Tax credits are superior to the existing public school system, and to charter schools, in that they do not discriminate against parents who wish to pursue a religious education for their children. The free exercise of religion guaranteed under the First Amendment of the U.S. Constitution would thus be more fully realized under a tax-credit system than it is today.
Without direct government funding of schools, there would be no need for extensive government involvement in the operation of schools, as there is with public schools today. Bureaucratic red tape, and the inertia of large government enterprises are frequently cited as problems with existing public schools, and these could go away entirely under a tax-credit system.
The tuition tax credit systems described above are quite a recent idea, but even the young and quite restrictive Arizona program, which limits the size of the credit to just $500 per taxpayer and does not allow businesses to take the credit, raised 17 million dollars for independent school tuition assistance in 2000, after just a few years of operation. By raising or eliminating existing limits and expanding the program to include education tax credits for businesses, the program could be expanded to serve every family who wished to participate.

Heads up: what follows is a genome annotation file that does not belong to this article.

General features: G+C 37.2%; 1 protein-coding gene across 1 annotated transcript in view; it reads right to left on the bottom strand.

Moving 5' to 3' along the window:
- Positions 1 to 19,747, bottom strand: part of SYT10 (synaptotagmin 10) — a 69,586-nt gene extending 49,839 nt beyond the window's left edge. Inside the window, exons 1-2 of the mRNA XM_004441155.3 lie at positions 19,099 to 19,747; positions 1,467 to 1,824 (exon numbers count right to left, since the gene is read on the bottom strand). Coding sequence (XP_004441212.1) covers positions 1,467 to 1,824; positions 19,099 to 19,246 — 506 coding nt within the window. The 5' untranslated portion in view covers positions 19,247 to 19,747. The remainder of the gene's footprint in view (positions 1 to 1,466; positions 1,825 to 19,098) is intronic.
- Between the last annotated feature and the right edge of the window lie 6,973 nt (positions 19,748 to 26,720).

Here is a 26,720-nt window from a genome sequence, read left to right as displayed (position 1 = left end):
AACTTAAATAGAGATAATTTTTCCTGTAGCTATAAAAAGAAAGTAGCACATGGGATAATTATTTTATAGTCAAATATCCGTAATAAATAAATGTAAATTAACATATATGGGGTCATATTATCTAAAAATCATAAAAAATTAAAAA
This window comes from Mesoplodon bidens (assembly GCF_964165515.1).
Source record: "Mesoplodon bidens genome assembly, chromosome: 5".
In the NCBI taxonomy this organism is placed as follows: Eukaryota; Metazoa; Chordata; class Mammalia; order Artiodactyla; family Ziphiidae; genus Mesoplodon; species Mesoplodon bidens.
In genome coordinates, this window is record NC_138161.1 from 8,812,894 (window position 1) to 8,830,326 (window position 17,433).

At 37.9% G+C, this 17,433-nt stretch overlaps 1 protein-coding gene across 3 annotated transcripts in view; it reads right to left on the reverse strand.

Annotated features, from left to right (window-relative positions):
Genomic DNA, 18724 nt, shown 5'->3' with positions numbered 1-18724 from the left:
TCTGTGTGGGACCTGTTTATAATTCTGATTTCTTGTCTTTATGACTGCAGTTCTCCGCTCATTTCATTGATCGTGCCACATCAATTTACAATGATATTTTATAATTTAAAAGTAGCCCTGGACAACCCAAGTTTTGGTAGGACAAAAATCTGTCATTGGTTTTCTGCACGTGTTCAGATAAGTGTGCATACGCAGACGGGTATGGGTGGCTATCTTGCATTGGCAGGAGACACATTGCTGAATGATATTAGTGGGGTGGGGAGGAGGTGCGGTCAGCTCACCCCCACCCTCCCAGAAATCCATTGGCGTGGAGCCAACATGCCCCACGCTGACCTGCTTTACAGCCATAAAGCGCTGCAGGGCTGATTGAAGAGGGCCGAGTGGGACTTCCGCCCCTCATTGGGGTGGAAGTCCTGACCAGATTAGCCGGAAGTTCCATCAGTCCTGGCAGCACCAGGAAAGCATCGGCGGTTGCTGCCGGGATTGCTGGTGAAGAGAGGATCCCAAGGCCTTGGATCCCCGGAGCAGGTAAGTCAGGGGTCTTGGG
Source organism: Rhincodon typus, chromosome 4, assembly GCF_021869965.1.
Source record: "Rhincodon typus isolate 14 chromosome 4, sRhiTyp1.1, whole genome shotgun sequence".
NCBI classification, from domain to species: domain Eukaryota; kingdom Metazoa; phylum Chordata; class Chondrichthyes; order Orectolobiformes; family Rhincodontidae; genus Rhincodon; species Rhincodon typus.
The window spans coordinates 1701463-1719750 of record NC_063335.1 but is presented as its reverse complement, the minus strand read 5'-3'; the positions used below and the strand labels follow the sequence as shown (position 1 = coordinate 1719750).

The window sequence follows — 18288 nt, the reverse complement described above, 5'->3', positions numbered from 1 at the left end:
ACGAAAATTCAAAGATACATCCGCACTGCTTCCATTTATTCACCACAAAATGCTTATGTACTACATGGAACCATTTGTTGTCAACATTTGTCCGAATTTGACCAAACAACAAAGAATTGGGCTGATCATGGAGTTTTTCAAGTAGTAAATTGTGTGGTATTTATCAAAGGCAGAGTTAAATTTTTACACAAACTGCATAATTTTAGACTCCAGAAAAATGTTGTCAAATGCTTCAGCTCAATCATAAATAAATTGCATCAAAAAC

One aspect in which tax credits, charter schools, and vouchers are similar is in their positive social effects. Early worries raised about choice programs have now been put to rest by numerous independent studies. In particular, concerns that parental choice would "cream off" the brightest students from traditional public schools, and attract mostly white students, have turned out to be mistaken. This is consistent with recent findings that freely chosen private schools are generally better integrated by race and socioeconomic status than public schools. So, in their social effects, choice programs may have an advantage over both traditional public schools and over the other reforms discussed above.